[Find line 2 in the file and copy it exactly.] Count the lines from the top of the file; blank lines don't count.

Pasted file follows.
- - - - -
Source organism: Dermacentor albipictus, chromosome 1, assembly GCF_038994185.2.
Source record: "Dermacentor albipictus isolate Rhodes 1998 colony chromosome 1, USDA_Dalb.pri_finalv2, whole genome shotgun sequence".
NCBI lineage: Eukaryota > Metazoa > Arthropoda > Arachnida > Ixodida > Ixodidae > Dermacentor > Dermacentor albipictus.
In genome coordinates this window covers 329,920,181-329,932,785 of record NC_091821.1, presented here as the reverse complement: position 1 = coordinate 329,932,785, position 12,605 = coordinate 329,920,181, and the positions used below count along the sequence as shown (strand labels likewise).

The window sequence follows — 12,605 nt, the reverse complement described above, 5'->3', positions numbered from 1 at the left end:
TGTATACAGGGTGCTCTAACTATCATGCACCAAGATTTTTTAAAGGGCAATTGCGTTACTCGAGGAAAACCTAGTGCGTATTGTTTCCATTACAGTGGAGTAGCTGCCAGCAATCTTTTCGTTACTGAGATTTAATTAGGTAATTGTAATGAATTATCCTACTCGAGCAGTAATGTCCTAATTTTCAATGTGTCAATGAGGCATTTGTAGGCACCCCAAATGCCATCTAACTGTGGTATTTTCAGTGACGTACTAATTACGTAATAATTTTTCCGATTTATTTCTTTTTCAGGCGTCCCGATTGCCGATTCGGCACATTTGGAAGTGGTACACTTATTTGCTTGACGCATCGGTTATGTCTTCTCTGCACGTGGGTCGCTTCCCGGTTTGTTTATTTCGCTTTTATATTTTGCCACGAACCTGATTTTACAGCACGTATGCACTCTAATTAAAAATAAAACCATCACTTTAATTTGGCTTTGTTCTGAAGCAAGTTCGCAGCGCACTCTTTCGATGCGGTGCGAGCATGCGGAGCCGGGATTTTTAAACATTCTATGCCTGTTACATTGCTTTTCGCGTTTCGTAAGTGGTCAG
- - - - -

Source record: "Dermacentor albipictus isolate Rhodes 1998 colony chromosome 1, USDA_Dalb.pri_finalv2, whole genome shotgun sequence".